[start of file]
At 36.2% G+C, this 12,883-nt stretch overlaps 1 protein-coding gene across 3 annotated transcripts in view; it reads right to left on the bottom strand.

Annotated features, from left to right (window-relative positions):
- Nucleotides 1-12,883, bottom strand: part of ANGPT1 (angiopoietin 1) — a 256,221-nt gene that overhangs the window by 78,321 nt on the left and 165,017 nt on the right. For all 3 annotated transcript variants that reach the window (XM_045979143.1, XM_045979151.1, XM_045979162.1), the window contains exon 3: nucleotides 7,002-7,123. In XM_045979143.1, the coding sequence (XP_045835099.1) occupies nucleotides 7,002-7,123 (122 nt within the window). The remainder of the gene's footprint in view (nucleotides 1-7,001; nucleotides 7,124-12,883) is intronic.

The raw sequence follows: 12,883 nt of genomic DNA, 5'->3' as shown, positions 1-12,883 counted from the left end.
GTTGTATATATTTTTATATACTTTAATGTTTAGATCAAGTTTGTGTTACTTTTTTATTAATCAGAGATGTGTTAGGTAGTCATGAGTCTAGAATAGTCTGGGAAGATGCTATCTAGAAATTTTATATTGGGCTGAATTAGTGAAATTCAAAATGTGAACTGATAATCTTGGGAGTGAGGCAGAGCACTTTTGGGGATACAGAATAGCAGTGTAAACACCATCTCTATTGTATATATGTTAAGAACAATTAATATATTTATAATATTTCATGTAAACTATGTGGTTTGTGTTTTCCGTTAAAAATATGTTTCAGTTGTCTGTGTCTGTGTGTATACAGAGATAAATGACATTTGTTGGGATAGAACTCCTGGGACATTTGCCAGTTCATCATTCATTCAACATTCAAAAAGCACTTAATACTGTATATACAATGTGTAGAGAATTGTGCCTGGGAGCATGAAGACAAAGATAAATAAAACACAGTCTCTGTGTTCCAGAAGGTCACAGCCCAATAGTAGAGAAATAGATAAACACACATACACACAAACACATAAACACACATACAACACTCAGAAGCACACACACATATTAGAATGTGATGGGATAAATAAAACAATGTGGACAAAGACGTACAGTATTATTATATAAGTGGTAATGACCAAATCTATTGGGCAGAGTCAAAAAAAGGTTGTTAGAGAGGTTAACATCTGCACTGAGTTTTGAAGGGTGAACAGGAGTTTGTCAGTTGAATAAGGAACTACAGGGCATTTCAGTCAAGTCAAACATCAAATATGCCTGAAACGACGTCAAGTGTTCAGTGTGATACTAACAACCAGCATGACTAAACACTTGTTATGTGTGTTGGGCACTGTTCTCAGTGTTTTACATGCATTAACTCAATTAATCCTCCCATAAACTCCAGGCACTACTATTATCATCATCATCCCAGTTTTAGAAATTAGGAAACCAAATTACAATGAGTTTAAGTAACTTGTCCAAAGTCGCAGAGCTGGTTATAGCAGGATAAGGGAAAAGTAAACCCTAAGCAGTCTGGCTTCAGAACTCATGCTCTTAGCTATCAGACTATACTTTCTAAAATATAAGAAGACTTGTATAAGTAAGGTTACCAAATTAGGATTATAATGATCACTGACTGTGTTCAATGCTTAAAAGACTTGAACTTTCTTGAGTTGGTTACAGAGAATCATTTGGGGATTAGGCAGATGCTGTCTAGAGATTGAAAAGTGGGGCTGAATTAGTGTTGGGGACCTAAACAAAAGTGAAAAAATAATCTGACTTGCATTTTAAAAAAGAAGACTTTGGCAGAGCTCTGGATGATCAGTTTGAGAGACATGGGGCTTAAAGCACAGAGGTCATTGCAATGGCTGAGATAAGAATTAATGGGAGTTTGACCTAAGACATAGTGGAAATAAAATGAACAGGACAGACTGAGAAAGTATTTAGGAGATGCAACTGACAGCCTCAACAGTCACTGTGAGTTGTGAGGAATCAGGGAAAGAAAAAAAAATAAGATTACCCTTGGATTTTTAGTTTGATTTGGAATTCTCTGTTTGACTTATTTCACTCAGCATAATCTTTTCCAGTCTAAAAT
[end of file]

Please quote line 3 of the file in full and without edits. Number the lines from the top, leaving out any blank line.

- Nucleotides 1-12,883, bottom strand: part of ANGPT1 (angiopoietin 1) — a 256,221-nt gene that overhangs the window by 78,321 nt on the left and 165,017 nt on the right. For all 3 annotated transcript variants that reach the window (XM_045979143.1, XM_045979151.1, XM_045979162.1), the window contains exon 3: nucleotides 7,002-7,123. In XM_045979143.1, the coding sequence (XP_045835099.1) occupies nucleotides 7,002-7,123 (122 nt within the window). The remainder of the gene's footprint in view (nucleotides 1-7,001; nucleotides 7,124-12,883) is intronic.